There is life in the old dog yet … (My Microsoft UK Challenger Story) – Part 3 of 4

In the last two parts of my Microsoft UK Challenger Story I’ve described the first two training weekends.  Now we started coming into the real stuff.  First off though we had news that due to family commitments Ray Booyson, decided that he would pull out to let somebody else have a chance and that somebody was Steve Smith of the UK SharePoint User Group.  Now Steve is a biking man through and through, and at the fair age of 41 he again boosted the average age of the team to over 38, so we thought there might be a chance that we could get one of the over 35 trophies in the final event!

Spurred on by that thought, everybody in the team got right down to some serious training.  David also set up a Friday conference call and sent out puzzles by email each Friday for us all to have a go at.  These were great fun and it was good to chat with the other team members at least by phone since we were all so scattered around the country.  Pretty soon however the final training weekend came around and was in fact a Mini Competition to give us all experience of the real thing.

Mini Competition

So in mid May we all met up at Ilam in the southern Peak District and what a beautiful place it was too.  We were staying in Dovedale House, an old vicarage in a wonderful location.  David unfortunately could not make the weekend, so yours truly was nominated as stand in team captain.  I arrived first at the location and was soon joined by our newest team member Steve Smith.  More people arrived but the remainder of the Tutti Fruttis didn’t turn up until right before the evening Quiz night was due to start.  With the team together at last, we set about the Quiz with a vengeance and managed to finish 2nd!  A great start to the weekend, unfortunately that The Mini Comp Team, Steve Loader, Gavin Osborn, Tim Leung, Me, Steve Smithwas the highest we ever went …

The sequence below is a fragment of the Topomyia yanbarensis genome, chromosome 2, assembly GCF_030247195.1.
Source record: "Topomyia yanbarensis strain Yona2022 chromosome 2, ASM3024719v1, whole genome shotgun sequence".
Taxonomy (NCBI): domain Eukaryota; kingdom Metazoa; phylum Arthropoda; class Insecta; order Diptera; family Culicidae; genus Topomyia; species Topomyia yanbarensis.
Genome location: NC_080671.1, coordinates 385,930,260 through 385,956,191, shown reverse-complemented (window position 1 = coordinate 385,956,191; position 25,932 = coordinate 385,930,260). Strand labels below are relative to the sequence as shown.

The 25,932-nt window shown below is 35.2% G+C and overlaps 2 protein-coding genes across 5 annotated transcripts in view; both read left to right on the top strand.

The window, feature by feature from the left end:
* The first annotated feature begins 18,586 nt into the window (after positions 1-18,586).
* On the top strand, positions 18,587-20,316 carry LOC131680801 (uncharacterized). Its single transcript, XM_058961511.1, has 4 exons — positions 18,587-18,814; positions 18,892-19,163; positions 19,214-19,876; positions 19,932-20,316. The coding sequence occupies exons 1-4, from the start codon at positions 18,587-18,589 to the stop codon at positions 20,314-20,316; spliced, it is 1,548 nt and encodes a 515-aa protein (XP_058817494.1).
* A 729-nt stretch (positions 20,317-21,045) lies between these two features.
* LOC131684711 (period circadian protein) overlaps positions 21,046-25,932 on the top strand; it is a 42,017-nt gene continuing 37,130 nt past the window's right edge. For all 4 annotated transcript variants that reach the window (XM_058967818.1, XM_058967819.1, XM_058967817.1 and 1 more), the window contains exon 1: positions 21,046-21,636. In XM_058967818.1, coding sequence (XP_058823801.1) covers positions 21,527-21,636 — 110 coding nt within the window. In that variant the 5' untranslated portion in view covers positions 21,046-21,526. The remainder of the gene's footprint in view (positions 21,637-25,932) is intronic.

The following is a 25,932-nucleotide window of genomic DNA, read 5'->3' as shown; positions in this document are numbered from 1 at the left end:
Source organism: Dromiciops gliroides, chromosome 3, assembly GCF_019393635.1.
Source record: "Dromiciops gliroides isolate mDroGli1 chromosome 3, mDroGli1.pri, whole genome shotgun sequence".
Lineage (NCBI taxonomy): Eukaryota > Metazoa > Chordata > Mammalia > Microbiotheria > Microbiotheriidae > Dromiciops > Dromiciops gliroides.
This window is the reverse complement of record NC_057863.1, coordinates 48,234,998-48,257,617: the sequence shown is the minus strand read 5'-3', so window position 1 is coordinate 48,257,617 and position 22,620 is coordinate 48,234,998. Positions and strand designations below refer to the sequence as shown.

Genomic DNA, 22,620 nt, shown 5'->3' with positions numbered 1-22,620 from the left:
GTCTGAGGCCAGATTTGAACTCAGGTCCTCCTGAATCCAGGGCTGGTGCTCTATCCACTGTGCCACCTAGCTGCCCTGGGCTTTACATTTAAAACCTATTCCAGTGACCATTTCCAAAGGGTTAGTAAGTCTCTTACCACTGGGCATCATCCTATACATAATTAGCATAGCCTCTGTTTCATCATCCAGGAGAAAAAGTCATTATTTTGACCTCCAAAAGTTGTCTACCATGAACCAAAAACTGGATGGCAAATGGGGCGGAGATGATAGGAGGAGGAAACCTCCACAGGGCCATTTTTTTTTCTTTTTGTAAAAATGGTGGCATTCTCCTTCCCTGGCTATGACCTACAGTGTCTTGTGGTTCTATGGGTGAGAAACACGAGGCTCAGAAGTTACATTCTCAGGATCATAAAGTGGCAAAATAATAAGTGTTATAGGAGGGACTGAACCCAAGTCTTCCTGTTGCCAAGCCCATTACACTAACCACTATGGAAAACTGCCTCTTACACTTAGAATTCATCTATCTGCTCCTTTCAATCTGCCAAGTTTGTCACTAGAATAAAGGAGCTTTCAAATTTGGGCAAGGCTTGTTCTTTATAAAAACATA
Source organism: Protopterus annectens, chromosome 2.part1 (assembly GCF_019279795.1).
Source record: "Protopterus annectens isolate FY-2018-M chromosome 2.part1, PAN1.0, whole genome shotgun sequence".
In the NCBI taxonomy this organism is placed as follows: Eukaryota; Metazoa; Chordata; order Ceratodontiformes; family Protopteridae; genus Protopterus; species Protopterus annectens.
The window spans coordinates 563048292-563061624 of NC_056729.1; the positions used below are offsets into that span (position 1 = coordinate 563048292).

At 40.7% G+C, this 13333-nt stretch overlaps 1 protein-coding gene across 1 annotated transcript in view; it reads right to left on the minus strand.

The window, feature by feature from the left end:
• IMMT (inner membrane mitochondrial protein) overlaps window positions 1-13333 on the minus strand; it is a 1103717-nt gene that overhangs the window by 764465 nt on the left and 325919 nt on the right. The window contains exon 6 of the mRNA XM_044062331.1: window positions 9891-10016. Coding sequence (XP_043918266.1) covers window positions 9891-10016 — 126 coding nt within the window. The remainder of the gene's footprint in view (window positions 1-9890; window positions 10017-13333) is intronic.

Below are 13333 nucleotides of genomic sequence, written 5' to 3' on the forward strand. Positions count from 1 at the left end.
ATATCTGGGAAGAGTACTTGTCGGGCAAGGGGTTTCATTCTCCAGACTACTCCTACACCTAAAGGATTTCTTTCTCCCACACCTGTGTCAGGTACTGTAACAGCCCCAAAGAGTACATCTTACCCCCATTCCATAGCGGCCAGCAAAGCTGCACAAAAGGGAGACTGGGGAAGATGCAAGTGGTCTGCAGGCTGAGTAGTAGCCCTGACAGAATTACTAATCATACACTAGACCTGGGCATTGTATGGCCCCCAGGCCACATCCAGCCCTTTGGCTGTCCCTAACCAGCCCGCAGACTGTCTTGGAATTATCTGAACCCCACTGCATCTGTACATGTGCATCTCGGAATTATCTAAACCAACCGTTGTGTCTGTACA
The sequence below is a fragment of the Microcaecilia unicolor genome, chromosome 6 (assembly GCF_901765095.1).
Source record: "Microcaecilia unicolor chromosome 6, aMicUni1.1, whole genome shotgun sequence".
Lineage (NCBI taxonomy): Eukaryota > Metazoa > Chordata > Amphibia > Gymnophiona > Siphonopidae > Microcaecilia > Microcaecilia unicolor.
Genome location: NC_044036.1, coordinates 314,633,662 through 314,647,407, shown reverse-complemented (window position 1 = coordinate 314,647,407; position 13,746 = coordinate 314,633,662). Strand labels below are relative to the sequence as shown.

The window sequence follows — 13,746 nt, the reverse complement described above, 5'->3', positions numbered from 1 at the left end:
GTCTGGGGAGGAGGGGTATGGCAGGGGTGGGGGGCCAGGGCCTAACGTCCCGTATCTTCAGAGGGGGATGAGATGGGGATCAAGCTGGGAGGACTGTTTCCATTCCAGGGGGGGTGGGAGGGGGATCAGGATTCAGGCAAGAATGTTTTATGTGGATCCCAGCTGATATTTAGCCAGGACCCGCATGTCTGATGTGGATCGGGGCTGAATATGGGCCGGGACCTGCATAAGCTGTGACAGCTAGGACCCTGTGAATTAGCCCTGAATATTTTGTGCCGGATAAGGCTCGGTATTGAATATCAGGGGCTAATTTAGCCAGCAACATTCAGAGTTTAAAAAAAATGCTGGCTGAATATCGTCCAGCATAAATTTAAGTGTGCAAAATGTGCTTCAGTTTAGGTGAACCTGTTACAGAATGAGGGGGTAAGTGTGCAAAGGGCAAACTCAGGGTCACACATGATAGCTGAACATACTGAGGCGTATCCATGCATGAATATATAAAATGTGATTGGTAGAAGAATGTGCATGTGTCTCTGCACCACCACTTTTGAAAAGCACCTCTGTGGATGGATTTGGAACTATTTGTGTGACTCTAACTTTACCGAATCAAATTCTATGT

The next morning we were up and off to Carsington Water for Stage 1.  This naturally turned out to be a combined water/biking stage.  We had to visit 6 Check Points with a code.  The code could only be gotten by visiting 6 buoys one at a time  which were placed out on the lake, buoy No 1 was closest, buoy No 6 on the other side of the lake.  OK … simple enough you think.  The problem was you could only have one boat on the water per team, the Check Points we up to 4 miles away by road and you had to visit in a pair and we only had about 3 hours to do it all in. Oh … and you only had one oar to start with, the other was at Check Point 1.  There were Bonus Points available too.  It was a fastest to finish. 

We decided that we’d get the Check Point 1 code first and fetch the oar back when we got there.  The only problem was, there was a heck of a wind blowing on the lake which made rowing and steering the boat really hard.  Anyhow, Steve Loader and Gavin headed out first and after about 30 mins managed to get back with the code for CP1.  Off went Steve Smith and Tim to get the oar and to visit the CP.  Gavin and me then went out again with still one oar to get CP2.  The wind was getting up again at this point, but we were getting the hang of this and we managed to get back in 20 mins with the code.  Steve and Tim hadn’t returned from CP1 at this point, so we decided to go for buoy no 3 with CP3 code.  This was our first mistake ….  We should have been checking our strategy at this point and actually gone for CP4 which was the closer CP by road. CP3 was miles away.  Still buoy No 3 was closer than Buoy No 4 and we still only had one oar.  So off went Steve Loader and me and boy did we struggle.  The wind was up still further and though eventually we got to buoy 3, getting back proved a real pain in the ass.  We visited the bank a few times including some willow trees and rocks, I was heard to utter several colourful expletives but somehow we got back just as Steve and Tim pitched up with the second oar ready for the second CP.